In photography, don't forget, it isn't the camera that makes a good or a bad picture, it's whoever is standing behind it!
THE FACT that the camera is capable only of making a record places the responsibility for making good or bad pictures squarely on the shoulders of the person behind the camera. A reasonably good lens and a light-tight box are essential, as well as a consistent if not altogether accurate shutter; however beyond this point, you, the photographer, must assume all the responsibility for the results, good or bad, that you produce in the name of photography.
All photographs submitted for this department should be accompanied by technical data, and the sender’s name and address must appear on the back of each print. We will return them only if sufficient postage is enclosed.
AN IMPORTED MINIATURE camera, the Kirn 16 has a focal plane shutter with speeds from 1 second to 1/200 second. There are two setting dials, for slow and fast speeds. A 1-inch Dallmeyer f/3.5 lens is standard equipment, with a choice of Dallmeyer lenses from 13 to 76 mm available as accessories. The camera has automatic film transport and uses film cassettes.
K. Chester's dark and ominous double exposure which leads off this month’s picture section was originally shot for the jacket of a murder mystery. The idea was to have a mysterious figure walking down a dark and lonely street, and Chester was fortunate in having the right kind of weather for the shot.
Chicago Historical Project Has Several Unusual Features
Ansco Making Club Survey
Ask Help in Planning Bulletin
Novice Movie Contest Held
German Wants Letters from Clubs
Here's What Work Will Do!
English-Speaking Photogs Form Club in Sweden
We Hear ...
The unprecedented boom in amateur photographic activity in South America continues, and word reaches us of the formation of Foto Clube Pontagrossense (Photo Club of Ponta Grossa) this past summer. The Brazilians are desirous of corresponding with clubs in the States, and if you can spare a copy of your club bulletin they'd like to look it over.
Use your projector as an enlarger to make stills from your choice movie frames. Here seven simple steps are outlined, using direct positive paper
Clearing Bath CB-I
Expose to White Light
Acid Hardening Fixing Bath
WILLIAM J. FARSON
BREATHES there a ciné amateur with pictures so bad that someone has not expressed a desire for a still print of some particular scene. A motion picture camera, which actually is taking a series of snapshots of a subject in action, is bound to catch Aunt Minnie or the neighbor’s little girl in a more natural and familiar picture than a posed, self-conscious, stiff still.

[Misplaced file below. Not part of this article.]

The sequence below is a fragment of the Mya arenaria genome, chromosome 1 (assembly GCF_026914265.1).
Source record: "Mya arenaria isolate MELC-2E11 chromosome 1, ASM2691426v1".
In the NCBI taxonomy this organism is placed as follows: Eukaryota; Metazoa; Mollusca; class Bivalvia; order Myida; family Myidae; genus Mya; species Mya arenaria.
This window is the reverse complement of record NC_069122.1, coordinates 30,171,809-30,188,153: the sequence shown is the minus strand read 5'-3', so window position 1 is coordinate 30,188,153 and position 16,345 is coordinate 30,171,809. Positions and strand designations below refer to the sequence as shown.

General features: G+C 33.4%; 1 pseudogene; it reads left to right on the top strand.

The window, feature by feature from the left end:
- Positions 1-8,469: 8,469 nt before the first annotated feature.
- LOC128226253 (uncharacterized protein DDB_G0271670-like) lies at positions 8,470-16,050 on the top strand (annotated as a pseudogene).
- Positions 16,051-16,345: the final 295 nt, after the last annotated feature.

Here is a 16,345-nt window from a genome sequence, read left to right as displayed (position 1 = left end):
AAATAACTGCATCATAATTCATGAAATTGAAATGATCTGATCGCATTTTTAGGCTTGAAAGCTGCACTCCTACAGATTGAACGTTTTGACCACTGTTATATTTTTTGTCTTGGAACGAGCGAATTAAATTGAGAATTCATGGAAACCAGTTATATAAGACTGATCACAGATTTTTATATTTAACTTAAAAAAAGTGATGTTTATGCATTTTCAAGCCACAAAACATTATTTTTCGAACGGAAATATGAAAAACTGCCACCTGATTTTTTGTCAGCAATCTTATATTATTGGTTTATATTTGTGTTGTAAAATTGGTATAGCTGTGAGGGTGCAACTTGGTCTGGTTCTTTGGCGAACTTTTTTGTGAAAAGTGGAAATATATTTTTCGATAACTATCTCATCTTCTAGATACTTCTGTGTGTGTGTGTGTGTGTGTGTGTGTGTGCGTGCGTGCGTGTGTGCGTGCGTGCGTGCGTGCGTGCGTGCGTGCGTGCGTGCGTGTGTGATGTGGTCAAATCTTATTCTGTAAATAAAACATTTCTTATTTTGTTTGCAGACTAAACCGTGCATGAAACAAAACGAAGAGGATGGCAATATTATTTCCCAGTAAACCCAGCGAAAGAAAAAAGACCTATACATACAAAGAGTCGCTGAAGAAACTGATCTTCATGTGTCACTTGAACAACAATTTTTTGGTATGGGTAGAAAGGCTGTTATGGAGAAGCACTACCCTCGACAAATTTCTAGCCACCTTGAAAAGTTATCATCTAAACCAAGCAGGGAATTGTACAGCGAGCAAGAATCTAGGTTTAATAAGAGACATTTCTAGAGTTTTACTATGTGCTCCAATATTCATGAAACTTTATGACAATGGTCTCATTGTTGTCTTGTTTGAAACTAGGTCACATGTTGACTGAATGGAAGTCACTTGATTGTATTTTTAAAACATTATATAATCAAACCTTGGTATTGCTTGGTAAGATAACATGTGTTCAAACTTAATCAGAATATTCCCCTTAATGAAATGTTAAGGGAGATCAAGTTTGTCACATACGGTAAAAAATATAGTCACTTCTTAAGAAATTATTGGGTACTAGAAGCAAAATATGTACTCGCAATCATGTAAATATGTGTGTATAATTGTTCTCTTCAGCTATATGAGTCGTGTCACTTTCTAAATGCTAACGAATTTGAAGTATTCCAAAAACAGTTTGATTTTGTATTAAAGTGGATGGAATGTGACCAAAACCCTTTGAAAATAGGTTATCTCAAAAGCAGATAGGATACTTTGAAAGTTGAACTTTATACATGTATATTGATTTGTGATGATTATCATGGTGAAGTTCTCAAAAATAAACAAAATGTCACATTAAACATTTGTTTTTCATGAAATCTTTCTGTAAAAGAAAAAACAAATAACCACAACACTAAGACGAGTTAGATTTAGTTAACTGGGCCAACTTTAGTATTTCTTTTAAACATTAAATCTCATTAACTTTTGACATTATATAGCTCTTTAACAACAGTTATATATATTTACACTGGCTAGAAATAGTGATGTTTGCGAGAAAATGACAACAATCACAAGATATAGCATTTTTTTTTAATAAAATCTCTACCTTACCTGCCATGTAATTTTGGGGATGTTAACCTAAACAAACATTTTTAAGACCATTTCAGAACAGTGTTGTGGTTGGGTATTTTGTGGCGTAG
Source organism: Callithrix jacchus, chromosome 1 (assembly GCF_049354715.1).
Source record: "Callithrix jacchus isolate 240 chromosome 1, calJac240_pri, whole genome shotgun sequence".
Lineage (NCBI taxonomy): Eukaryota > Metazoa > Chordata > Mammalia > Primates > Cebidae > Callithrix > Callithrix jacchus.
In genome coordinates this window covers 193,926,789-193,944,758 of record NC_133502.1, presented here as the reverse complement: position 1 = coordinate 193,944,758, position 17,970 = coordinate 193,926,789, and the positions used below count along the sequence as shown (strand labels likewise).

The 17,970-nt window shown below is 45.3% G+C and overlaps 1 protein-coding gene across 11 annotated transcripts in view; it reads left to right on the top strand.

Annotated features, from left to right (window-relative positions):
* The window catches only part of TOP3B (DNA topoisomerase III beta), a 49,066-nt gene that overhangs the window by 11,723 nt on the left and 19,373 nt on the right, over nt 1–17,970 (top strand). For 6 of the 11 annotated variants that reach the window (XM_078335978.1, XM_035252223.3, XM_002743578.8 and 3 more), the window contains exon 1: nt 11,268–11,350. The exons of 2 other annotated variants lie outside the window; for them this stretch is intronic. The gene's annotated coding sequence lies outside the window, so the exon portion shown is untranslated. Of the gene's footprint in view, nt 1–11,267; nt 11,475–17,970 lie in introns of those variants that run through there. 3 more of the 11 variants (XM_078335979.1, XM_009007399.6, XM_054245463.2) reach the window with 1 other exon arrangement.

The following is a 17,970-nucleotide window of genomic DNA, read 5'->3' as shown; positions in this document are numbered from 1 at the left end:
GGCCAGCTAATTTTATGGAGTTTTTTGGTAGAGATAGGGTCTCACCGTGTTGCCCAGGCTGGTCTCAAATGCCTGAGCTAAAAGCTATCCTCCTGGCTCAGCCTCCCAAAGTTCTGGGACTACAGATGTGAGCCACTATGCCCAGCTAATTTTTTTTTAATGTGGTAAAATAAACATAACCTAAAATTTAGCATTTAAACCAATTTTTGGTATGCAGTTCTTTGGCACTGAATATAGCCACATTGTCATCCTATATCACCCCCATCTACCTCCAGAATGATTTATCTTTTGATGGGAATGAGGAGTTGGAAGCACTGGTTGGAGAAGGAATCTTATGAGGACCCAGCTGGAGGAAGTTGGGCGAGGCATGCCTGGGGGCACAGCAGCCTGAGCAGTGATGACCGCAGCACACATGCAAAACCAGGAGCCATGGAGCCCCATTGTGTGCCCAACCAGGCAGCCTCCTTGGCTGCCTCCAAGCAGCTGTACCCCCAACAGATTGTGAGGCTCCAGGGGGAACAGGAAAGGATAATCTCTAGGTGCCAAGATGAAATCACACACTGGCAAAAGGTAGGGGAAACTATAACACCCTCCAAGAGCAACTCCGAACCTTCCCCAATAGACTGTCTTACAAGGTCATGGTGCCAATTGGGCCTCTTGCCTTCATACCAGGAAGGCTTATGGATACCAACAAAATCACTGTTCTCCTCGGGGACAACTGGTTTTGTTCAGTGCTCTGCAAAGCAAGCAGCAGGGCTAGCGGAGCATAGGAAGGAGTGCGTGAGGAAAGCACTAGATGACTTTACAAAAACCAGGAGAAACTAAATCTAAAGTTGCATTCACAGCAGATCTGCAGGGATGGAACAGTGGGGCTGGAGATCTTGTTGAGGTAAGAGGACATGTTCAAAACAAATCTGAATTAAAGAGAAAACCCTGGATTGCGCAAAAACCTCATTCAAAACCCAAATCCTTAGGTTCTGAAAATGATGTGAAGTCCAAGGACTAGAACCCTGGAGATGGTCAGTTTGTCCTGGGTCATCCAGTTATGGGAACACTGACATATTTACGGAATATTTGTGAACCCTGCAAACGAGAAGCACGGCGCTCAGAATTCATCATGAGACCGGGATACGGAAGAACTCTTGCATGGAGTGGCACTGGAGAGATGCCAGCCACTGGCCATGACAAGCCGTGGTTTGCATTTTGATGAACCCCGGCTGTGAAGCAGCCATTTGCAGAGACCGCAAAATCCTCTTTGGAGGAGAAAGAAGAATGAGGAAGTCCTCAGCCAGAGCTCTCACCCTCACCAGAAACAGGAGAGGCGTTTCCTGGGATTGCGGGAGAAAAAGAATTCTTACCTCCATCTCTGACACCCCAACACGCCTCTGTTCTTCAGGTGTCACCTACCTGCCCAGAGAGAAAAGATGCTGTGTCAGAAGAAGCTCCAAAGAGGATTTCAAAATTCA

Here are many good tips on exposure, indoor and outdoor lighting, and color temperature, contrasts, and harmony
Watch that exposure
Cooking with color temperature
Shooting color indoors
Using color effectively
ANSWERS TO PIX-QUIZ
HERB A. LIGHTMAN
IT’S NO TRICK at all to thread a roll of Kodachrome or Ansco Color into your camera, point it at the nearest moving object, and grind away. The results might even be good. But then again (as is often the case), your roll may arrive back from the processing lab with a folded little note in the carton giving you a choice of a dozen or so possible reasons why your cinema extravaganza failed to turn out properly.
A STRING OF BEADS. 20 minutes, 16-mm black-and-white sound. Rental $3; sale $90. United World Films, Inc., 445 Park Avenue, New York 22, N. Y. This film is a charming story of life on a tea plantation in Assam. A youth trades a duck for the beads, which he then gives to his lovely bride-elect.
International Film Foundation, of which Julien Bryan is executive director, announces that the ten per cent educational discount heretofore allowed on their current subjects, will be eliminated as of September 15, due to increased laboratory and operating costs.
FOUR THOUSAND YEARS OF CHINA'S ART, by Dagny Carter. Published by the Ronald Press Co., New York City. Cloth bound, profusely illustrated, 7×9½, 358 pages, $7.50. Many makers of photographic still lifes have sought for a reference source in which they might find standards to apply to the objects which they use in their own scenes.
Direct readings of color temperature in degrees Kelvin are provided by the new Spectra color meter designed by Karl Freund of Photo Research Corp., 15024 Devonshire St., San Fernando, Cal. The meter is pointed at the light source, and a diaphragm is rotated until the pointer is brought opposite a red mark on the scale. This sets up the instrument so red content of the light is taken into consideration. Then a trigger is pulled, which removes a red filter from in front of the photo cell and puts a blue one in its place. Color temperature now can be read direct from the scale. A hemisphere is provided for averaging readings when light of different colors affects the picture.